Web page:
Redlands Daily Facts from Redlands, California on April 20, 1964 · Page 7
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Redlands Daily Facts from Redlands, California · Page 7

Redlands, California
Issue Date:
Monday, April 20, 1964
Page 7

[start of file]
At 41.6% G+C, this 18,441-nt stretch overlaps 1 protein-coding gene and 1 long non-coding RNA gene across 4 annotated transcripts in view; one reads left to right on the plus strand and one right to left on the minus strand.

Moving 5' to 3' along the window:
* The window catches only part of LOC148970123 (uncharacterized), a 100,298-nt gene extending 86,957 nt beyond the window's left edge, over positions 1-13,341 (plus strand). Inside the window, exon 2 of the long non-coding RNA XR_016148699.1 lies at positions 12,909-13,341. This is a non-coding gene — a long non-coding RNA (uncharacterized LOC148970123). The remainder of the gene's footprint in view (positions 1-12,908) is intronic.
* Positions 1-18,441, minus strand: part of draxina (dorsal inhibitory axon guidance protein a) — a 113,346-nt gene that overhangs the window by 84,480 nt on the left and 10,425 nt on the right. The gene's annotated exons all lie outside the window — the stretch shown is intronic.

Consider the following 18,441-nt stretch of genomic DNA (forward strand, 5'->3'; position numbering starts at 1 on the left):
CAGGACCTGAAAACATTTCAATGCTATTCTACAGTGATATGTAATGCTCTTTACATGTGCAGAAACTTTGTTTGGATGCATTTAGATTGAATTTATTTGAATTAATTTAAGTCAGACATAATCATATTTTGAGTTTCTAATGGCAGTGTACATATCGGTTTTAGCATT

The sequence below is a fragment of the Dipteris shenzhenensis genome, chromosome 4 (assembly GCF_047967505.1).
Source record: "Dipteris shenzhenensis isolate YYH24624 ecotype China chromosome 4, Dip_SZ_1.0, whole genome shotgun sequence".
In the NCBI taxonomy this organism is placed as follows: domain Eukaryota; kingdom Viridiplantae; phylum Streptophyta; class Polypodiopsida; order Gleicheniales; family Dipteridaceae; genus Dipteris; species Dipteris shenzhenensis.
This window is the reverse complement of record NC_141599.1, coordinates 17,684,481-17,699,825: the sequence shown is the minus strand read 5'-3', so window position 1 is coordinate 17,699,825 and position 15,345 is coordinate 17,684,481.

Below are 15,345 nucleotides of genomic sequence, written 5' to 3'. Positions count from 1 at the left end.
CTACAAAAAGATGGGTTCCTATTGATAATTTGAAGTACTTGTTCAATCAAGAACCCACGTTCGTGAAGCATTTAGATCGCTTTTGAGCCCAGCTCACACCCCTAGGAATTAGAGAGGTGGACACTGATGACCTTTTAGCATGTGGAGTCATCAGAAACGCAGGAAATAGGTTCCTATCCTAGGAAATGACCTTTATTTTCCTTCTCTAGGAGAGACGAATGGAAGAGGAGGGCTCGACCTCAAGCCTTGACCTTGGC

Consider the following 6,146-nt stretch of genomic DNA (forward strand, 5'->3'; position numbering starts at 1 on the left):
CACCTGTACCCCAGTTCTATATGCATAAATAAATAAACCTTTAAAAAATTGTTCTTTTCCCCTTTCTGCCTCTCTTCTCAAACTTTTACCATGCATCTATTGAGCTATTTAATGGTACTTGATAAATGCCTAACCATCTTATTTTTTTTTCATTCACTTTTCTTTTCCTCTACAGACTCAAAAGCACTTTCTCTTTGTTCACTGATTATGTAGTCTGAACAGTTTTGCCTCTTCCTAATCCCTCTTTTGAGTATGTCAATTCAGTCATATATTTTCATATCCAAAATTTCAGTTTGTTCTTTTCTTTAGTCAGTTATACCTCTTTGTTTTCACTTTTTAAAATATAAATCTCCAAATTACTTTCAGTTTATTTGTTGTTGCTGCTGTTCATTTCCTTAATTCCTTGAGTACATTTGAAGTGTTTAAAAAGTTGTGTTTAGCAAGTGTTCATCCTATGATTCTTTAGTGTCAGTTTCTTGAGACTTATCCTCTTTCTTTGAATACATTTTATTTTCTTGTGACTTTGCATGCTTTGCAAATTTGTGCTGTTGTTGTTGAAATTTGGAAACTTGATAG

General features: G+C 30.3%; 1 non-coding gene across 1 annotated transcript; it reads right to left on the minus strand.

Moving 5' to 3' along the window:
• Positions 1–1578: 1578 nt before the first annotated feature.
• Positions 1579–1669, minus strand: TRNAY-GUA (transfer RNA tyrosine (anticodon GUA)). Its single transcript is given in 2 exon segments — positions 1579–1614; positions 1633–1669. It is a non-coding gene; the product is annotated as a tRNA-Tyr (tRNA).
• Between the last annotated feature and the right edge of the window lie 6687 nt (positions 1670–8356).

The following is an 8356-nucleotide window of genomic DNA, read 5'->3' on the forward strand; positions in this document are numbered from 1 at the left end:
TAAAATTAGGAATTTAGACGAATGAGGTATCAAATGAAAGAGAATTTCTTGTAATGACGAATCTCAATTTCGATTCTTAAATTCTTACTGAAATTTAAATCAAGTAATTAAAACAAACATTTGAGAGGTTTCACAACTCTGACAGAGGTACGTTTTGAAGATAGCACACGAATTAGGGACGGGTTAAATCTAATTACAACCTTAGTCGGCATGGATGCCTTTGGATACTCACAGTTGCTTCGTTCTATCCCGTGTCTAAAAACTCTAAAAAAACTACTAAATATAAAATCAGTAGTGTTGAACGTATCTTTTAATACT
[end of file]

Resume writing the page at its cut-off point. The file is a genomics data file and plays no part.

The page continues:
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CEREMONIES TOMORROW - Unhrersify of Redlands will dedicote *he newest men's dormitory, costing $450,000, and honor the Merriam family of Posadeno for whom it is nomed. tomorrow of 11 a.m. Here is one of the two spacious lounges. Merriam is first dormitory to b« fully air conditioned. (Photo by Jim Sloan) ^ TV newsman beaten by armed men - A Wyoming stockmen wage war against dog packs JACKSON, La. (UPI) television newsman was beaten and his life tlireatened by a group of armed men Sunday as he tried to film a backwoods meeting for a documentary about the Ku Elux Klan. Bob Wagner, Correspondent for WDSU radio and television, New Orleans, was seized near a farm house about a mile east of Jackson as he and Robert Schaefer of United Press International were scouting the meeting. Wagner has been conducting an investigation of Klan activities for several months and is preparing a documentary program on the Klan in Louisiana. He said he would not press charges against the men who beat him. He was warned that if he told anyone of the beating, he would be killed "within 2-1 hours." Schaefer said Wagner wanted to take movies of about 15 armed guards at the farmhouse gate and posted along a fence. He drove the car, while Wagner sat in the back seat and filmed the men. Wagner was dissatisfied with the footage he had shot, Schaefer said. They stopped about a mile from the farmhouse and Wagner tried to walk near the house to take more movies. In a grove of trees, one of the men stuck an automatic pistol in Wagner's back and ordered him to kneel. Then, Wagner said, the man placed the pistol between his eyes and said: "You've reported your last story." But instead of shooting, he called the other men over. Wagner's camera was confiscated. Thai he was forced to run across a pasture to a parking area, where he was beaten with a leather strap. He said several men took turns beating him. He was forced into a cage normally used to transport hunting dogs and mounted in the back of a pickup truck, taken to the farmhouse and beaten again. He was then released. LANDER, Wyo. (UPI)- The adage "a dog is a man's best friend" may still be true, but Fremont County stockmen have their doubts about it Several, in fact, are waging outright war against man's best friend, and according to Sheriff CA. (Peewee) McDoug- gall, the hostilities are not without provocation. Within the past year, McDou gall said estimates of the number of sheep killed or maimed m Fremont County by dogs "range as high as 500" at a cost to sheepmen of "thousands" of dollars. Last week a dog pack killed or crippled 30 sheep on the Raymond Chapman farm less than a mile from here. The outbreak sent deputies scurrjing into the countryside to set up a line of dog traps and prompted McDougall to teH stockmen to shoot on sight dogs found running loose on their property. The culprits, according to the , sheriff, are not wild—they're just ordinary, tail-wagging domestic t>'pes with diversified I tastes. Some prefer cattle and calves while others go for deer, but most delight in "tearing the hell out of the neighbor's flock of sheep." The dog packs are usually small—seldom more than four members strong. On occasions McDougall said he has followed dogs irom the scene of their depredations back to the owners' doorstep. And once he followed a suspected pet fi-om its home "to a neighbor's house where it picked up a buddy and went into the hills for a deer chase." But proving the crime to a •pet owner is usually more dif ficult. "They will show me their plate to prove how much food the dog gets. "But with these dogs it's just a sport They won't eat a mouthful of meat," said Mc Dougall. Incidents of livestock killmg generally are more frequent during an early-spring epidemic of "cabin fever," which sends the hunters hurrying toward sheep corrals after the long confinements of winter, Mc Dougall said. 17 killed When two Air Force planes collide Jewish Congress in blast at King Hussein JHAMI BEACH (UPI)-The American Jewish Congress said Sunday King Hussein of Jordan cannot "undermine the will of American Jews to maintain their links with IsraeL" King Hussein was visiting in Florida Sunday. The American Jewish Congress, ending its na tional biennial convention, published a message for the king "to take back to the rulers of the Arab world." The message said/'we reaffirm our kinship and "fellowship! with the people of Israel and pledge to intensify our support of .their efforts to enlarge the potential for life and lasting peace for themselves and all the peoples of the Middle I East" Also, in a series of resolutions, the congress urged prompt action on the federal civil rights bill, charged that efforts to amend the Constitution to allow religious practices in public schools was a threat to religious freedom and voiced strong opposition to federal aid WILMINGTON, Ohio (UPI)— for parochial schools. Air Force investigators looked to the wreckage of two C119 aircraft for dues today as to the cause of an in-flight collision which killed 17 men. Two men survived. The pilots and crews of both of the twin-engme "Flymg Boxcars" were among the dead, leaving investigators with the t\\isted and scattered wreckage as the only lead on which to work. The Air Force kept a tight security guard around the open field in which the planes crashed Saturday night, about 10 miles east of here. A routine parachute drop had been called off because of inclement weather and the planes were returning to Clinton County Air Fore Base here when the crash occurred. Tbere were nine C119s in the formation approaching the base. One of the three lead planes col- lidd with another and one burst into flames and exploded. Bodies were scattered about the fields, many of the men being badly burned. High court rules in anti-trust case WASHINGTON (UPI) — The Supreme Court ruled 7-2 today that testimony before a congres- siooa] committe does not automatically confer immunity from federal antitrust prosecution of I a witness. The decision involved William C Welden, an executive of a New England milk distribution firm, who testified before a House small business subcom- mitte in 1960 about milk pric ing practices in the area. A federal district judge later dismissed an antitrust indict- Violent storms pound Midwest area By United Press Intemitienil Violent thunderstorms pounded the Midwest today sending streams out of their banks and forcing hundreds of persons to flee flood waters. At Danville, BL, hundreds of persons fled their homes when the rain-swollen Bear Creek flooded the northeast section of the city. Four main roads to town were under as much as four feet 0 fwater. Motorists w e r) forced to abandon stalled cars Weekend downpours drenched a wide area from Iowa to Indiana with up to four inches of ram. Hundreds of windows were shattered by a bail storm at Du , Quom, 111. High winds damaged I several neon signs and television antennas in the business I district and several streets were flooded. Hannibal. Mo., went on emergency power today followtag .Sunday night's electric blackout I caused by lightning striking the city's power plant Parts of the city had no power today, but most areas were being supplied emergency power. Food spoiled in hundreds of refrigerators and police said some plants might not reopen until Tuesday because of lack of power. Damage to Hannibal's power plant was estimated at $100,000. The weekend rains drenched Kokomo, Ind., with 3.64 inches, and 3.47 inches fell at Lafay ette, Ind. Streams neared flood level for the third time in seven weeks in Indian's Wabash and White River watersheds. Winds as high as 76 miles an hour destroyed a new roller skating rink at WestviUe, 111. More than 3 inches of rain fell at Champaign, HL, and the Vermilion River and tributary creeks were approaching flood stage. Rope tangles, boy flies behflid baHoon (Continued from page 1) yank, like I was being yanked both ways,'" Danny said. A group of spectators had watched in disbelief as Daony began to lift oH the ground, but one man leaped up and grabbed his feet That was when Danny felt the second jerk. The unidentified man was un able to pull Danny free, but his action probably saved the boy's life. As the man tried to pull Danny back to earth, the rope tightened securely about three [fingers on his left hand. 'I couldn't let go if I wanted to," Danny said. The other spectators, meanwhile, were yelling desperately to attract Berry's attention. But the pilot could hear nothing over the roar of the overhead burners used to propd the balloon. Startled By Plea Finally, at an altitude of 3,000 feet the burners turned off and Berry was startled by Danny's calm plea for help. When Berry saw Danny's predicament he opened the release valve to start the descent and tried to reassure his reluctant passenger. "All right, Danny, now look at me. Don't look down. Keep jlookmg at me." Berry kept repeating these words during the 10-minute descent Berry guided the balloon for a landing in a clump of trees two miles from his take-off pomt Danny fell into a plum tree. A branch snapped his rope and he fell to the groond, shaken up, but without serious injury. Danny admitted his left arm hurt badly as he dangled from the balloon, but doctors say he will not even have to put the arm in a sling when he is released from the hospitaL New chemistry building Pomona gets $650.1 gift for computer Redlands Daily Focffs Hon, April M, 19M - 7 CLAREMONT — A $650,000 gift to Pomona 0)Dege to provide new instruments in the colleges' three Scaver Science Center buildings was announced here today by Dr. E. Wilson Lyon, president of the college. The gift is from the Seaver Institute of which Frank B. Seaver, Los Angeles industrialist, {is president The largest part of the .money will b« used to equip the college's $2,600,000 chemis- |try buildmg now under construction on the campus. The building wiH be dedicated and opened to students next fall, according to Br. R. Nelson Smith, professor of chemistry and chairman of the department at Pomona College. , Pomona College's new chemistry building will be the third structure in the Seaver Science Center which, according to national science authorits, will be "the finest undergraduate liberal arts science center" in the country. Sir. Seaver, a 1905 graduate of Pomona College, has been a member of its hoari of trustees since 1947. His gifts to his alma mater for the Millikan and Seaver Laboratories and the new chemistry building exceed $6,500,000. Mr. Seaver is president of the Hydril Company of Los Angeles. The main item of equipment to be purchased with the Sea ver Institute funds will be a $268,465 IBM System/360 solid logic technology computer with a 2040-D processing unit, one of the first to, be .purchased by any college or imiversity in the nation. The new computer, formally [unveiled April 7 by Intemation al Business Machines execu Itives in Poughkeepsie, N.Y., has been called the "most important product announcement in the company's history." The computer ordered by Po- Imona College uses microelectronic circuits and has a per- jformance range in excess of all current IBM computers. The memory core of the IBM Sys- tem-360 can be easily expanded to store over eight million characters (four times the nomber of characters in the New Testament) Dr. Smith said Pomona (Allege intends to place the IBM equipment in a computer laboratory "with sufficient capacity and flexibility so that the computer can be used as a teaching instrument as well as to t a k e care of the data processing required by the great variety of research problems : under investigation. "This is especially important in a college such as Pomona," Dr. Smith added, "where there are many interdisciplinary programs and a heavy interdependence among the science departments." The latest Seaver gift also will provide the Pomona College science department with a special instrument laboratory comple .T, a neutron generator and associated instrumentation in the radiation laboratories, and supporting services for m- structionai and research activities in the new chemistry building. SELL IT TOMORROW With low • cost Classified Adi ment against Welden on grounds of his congressional appearance. The Supreme Court, with Justices Hugo L. Black and Willliam 0. Douglas dissenting, overruled the lower court deci- [sion today. The Justice Depart ment had appealed. The Supreme Court also agreed to decide whether a South CaroUna firm had the legal right to shut down its textile plant to avoid union bargaining. The dispute involves the Darlmgton, S.C., Manufac turing Co., which closed its plant after employes voted for ithe AFL^^IO Textile Workers Africans stone buses in Saisbury SALISBURY, Southern Rhodesia (UPI)—Gangs of Africans stoned buses today, apparently trying to stop other Africans from going to work in a protest strike against the new "white Union to represent them. The court will hear arguments sometime next term and later hand down a written opinion. FRIGIDAIRE "5000 Install-it-yourself in minutes! rr • InstaII-!t-your$«lf. No special tools required. Side panels extend. Ifs easyl • Takes 115 volts, draws only amps! • Adjustable alrflow- 256 combinationsl • Delivers a big; 5000 BTU/hr (NEMA). • Listen to the (till, small voice of QUIET COMFORT. Model A5LH NO DOWN PAYMENT $188«« BURROUGHS 117 E. State St. — Redlands Serving Redlands Over 34-YMr* APPLIANCES Roy Cohn jury deadlock, new trial planned NEW YORK (UPI)- A new trial date for Roy M. Cohn, onetime star of the Anny-McCarthy hearings, and attorney Murray Gottesman on conspiracy charges probably win be set Wednesday, it was announced today. Judge Edward Weinfeld indicated today that he would set a date for a new trial after hearing from both sides Wednes|day. A mistrial, was declared Sunday night on the jury's fourth day of deliberations because of the death of a juror's father. Asst. U.S. Atty. Gerald Wolpin told Weinfeld today there should be an "early and speedy" retrial in the interests of justice. Defense attorneys objected strenuously to a quick retrial because they have other commitments. It was reported that during the afternoon the federal court jury was only one vote short of a unanimous vote for acquittal The jury first received the case last Thursday. Gottesman, 57, and Cohen, 37, who was counsel for the late Joseph McCarthy's Senate sub- committe during the Army- McCarthy hearings, were accused in nine separate counts of lying and obstructkg a 1962 grand jury investigating how four swindlers escaped indictment in 1939 in the $5 million United Dye and Chemical Corp. stock fraud case. supremacy" government. The stoning of at least five buses in the Highfields African [township area near here added to the rash of incidents which began last week in protest against the new government's banishment of African nationalist leader Joshua Nkomo to a remote part of the country. Police made at least nme new arrests, bringing the total number since Nkomo's banishment Wednesday to more than 300. WhoHasQ APRIL 21- Gcorge Barlow Jsck Bray Mac Clay Briee Frazier Dr. Lewis Hammcn Han* Lapping* Danny Meora F. H. Smith James Stubbs Doan Taiher, Jr. Verne Uhrinak Robert Jensan Robert Htnrichswi Happy Birthday from 11 E. Stale Ph. 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Magicall is quickly installed beside your phone —Tn your office or home. A choice of colors is available—-at no extra charge. Call your business office for this unique customer service. Phonr 793-2411 r—;:^': CALIFORNIA i ^nS;! WATER li TELEPHONE COMPANY SOmM RtULT 5 «l SQUAUt WU* IN sounoiN cauFoiiiaA II Fourth St. e Redlands, Calif.